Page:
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Shaw said McGuire's legacy will be that he made turned the Magpies into "a very successful on-field" club.

"He got the one premiership - probably wanted more, and we all did want more, but that's what it is.

"He's made some mistakes but he's been there for 25 years.

"People who are in front of a microphone or in front of a TV like he is for so long, you're going to make mistakes. Even the greats make mistakes.

"If people take joy out of seeing someone like that, all the best to you. You've got the wrong attitude in life.

"If someone labels you something like this, you can't prove that you're not guilty of it. That's what he's had to live with.

"I know Eddie and what's he's done with Indigenous people. His list of achievements, he should have got up there and said them. Because that's what he's done."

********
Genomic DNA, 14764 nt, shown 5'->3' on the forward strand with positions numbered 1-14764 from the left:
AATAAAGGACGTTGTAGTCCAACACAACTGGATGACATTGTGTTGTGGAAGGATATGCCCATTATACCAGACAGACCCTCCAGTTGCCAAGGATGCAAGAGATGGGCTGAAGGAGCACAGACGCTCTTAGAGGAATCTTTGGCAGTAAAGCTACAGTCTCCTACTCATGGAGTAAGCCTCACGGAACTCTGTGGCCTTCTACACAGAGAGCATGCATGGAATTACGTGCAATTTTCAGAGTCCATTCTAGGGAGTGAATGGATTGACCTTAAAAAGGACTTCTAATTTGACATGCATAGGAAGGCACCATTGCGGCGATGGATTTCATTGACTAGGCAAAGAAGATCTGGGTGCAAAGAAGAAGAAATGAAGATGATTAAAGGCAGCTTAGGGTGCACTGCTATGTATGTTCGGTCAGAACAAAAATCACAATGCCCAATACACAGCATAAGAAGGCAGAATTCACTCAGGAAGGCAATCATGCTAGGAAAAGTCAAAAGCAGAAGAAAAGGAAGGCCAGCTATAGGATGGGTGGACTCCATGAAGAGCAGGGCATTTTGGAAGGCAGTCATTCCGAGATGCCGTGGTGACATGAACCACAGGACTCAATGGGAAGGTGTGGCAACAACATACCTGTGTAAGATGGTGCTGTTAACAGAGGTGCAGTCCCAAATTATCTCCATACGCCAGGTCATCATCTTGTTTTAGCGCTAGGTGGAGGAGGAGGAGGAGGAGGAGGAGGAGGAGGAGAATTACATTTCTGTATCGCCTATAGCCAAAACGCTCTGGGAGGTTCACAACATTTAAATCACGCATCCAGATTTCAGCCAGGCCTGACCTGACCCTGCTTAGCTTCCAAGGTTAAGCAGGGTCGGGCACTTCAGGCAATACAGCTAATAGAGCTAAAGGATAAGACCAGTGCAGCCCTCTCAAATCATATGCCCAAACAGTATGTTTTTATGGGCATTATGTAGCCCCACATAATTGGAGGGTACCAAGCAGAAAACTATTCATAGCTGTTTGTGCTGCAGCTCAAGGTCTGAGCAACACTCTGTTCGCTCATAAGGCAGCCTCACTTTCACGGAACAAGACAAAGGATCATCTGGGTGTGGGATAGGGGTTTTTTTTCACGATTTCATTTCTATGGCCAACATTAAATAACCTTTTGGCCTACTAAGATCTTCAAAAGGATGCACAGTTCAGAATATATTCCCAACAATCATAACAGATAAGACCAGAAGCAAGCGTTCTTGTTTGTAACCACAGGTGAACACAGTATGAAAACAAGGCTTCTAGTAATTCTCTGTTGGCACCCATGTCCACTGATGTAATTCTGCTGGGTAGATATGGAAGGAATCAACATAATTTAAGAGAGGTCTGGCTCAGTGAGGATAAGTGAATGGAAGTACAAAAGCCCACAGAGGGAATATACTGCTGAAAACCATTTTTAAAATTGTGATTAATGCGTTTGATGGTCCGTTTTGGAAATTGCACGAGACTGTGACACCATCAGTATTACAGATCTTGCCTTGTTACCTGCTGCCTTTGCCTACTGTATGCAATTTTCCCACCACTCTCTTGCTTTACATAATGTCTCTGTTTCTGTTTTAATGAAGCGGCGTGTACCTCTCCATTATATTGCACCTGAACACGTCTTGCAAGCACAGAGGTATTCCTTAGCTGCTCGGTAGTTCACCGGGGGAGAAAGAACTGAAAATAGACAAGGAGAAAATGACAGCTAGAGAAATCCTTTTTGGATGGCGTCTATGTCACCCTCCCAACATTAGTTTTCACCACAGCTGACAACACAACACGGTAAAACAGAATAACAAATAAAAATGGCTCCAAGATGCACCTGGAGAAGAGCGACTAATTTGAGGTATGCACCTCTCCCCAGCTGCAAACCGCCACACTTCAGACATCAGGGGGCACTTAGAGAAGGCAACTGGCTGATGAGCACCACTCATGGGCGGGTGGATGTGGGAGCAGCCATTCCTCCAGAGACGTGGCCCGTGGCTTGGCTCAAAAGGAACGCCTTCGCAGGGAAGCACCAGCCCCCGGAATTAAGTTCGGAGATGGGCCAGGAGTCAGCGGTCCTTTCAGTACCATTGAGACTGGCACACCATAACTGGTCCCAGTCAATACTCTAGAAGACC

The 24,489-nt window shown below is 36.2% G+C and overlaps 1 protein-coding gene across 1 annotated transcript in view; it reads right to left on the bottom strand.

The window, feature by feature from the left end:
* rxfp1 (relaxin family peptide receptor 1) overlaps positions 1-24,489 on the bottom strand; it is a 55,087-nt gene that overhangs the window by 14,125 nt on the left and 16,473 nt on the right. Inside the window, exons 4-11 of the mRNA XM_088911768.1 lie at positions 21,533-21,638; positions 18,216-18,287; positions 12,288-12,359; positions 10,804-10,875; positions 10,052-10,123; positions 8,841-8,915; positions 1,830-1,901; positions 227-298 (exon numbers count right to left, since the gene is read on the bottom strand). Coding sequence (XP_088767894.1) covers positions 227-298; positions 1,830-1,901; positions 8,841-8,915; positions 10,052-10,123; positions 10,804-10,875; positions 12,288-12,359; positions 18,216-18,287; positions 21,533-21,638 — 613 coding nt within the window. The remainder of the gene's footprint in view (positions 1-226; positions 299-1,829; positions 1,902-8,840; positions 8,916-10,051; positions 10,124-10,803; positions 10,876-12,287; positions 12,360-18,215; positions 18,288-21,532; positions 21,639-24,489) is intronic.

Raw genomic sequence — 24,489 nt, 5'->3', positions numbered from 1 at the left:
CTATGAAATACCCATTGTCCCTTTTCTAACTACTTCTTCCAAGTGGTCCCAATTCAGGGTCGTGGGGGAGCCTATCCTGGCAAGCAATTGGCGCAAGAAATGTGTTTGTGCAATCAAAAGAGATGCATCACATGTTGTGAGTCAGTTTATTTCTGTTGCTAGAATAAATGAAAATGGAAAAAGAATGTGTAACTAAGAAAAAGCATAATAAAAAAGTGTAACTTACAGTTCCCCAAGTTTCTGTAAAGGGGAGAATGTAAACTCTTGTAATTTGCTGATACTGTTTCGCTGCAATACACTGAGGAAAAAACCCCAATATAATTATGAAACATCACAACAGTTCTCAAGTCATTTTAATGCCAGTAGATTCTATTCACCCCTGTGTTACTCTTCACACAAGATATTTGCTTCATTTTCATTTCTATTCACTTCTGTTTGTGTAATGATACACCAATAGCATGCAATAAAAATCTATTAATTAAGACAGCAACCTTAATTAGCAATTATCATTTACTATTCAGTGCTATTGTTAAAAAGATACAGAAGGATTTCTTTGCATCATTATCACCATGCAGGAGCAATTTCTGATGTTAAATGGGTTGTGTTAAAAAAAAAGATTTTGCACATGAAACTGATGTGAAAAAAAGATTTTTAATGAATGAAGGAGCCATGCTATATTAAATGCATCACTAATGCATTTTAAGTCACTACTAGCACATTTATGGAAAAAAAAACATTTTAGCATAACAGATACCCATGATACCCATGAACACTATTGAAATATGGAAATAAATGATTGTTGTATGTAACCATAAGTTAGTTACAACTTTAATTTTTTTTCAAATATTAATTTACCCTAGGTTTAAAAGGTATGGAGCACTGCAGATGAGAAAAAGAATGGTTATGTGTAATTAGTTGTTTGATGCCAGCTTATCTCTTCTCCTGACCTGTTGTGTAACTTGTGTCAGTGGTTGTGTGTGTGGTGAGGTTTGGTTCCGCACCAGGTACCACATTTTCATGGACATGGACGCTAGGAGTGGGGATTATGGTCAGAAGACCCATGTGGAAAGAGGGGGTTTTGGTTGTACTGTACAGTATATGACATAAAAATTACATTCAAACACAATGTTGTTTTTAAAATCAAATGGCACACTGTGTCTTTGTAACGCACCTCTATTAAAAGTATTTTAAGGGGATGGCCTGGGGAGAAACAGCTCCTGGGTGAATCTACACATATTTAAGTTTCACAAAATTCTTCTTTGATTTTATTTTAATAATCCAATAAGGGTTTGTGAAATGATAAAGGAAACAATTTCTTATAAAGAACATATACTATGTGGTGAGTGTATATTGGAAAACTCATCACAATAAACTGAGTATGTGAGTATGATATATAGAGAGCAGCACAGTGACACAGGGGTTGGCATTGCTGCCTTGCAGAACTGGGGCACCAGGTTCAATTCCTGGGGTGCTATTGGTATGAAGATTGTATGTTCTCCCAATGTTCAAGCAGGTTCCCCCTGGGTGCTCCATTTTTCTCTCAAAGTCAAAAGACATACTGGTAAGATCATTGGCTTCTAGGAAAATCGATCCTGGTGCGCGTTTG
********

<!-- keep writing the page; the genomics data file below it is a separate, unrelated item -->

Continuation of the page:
Collingwood champion Peter McKenna (left) talks with Eddie McGuire during a Magpies training session.
Collingwood champion Peter McKenna (left) talks with Eddie McGuire during a Magpies training session.

 

Retired 2010 premiership player Dayne Beams called on footy fans to "remember the amazing work this bloke has done for the club and football in general".

"Is Ed racist? Absolutely not. Has Ed made some mistakes? Absolutely. Have you? Yes,

you have," Beams posted on Instagram.

"This bloke has always cared about me and my welfare and I have nothing but respect for him.

"He and I have been victim of absolute bullshit rumours like he paid off debts I had etc etc. "He's never paid off anything for me, however, he has been a friend when I needed one and always cared for me and is one of the first to check in."

Beams said he never felt Collingwood was a racist club in his time in the Magpie colours.

"I cannot speak for reports or anyone else's experience but my own I was always comfortable and my observations of all my teammates they were the same," Beams wrote.

 

THE 'MAD' MAN SET TO TAKE OVER COLLINGWOOD

An entrepreneur who lives by the mantra MAD - make a difference - is being touted to become Collingwood's interim president.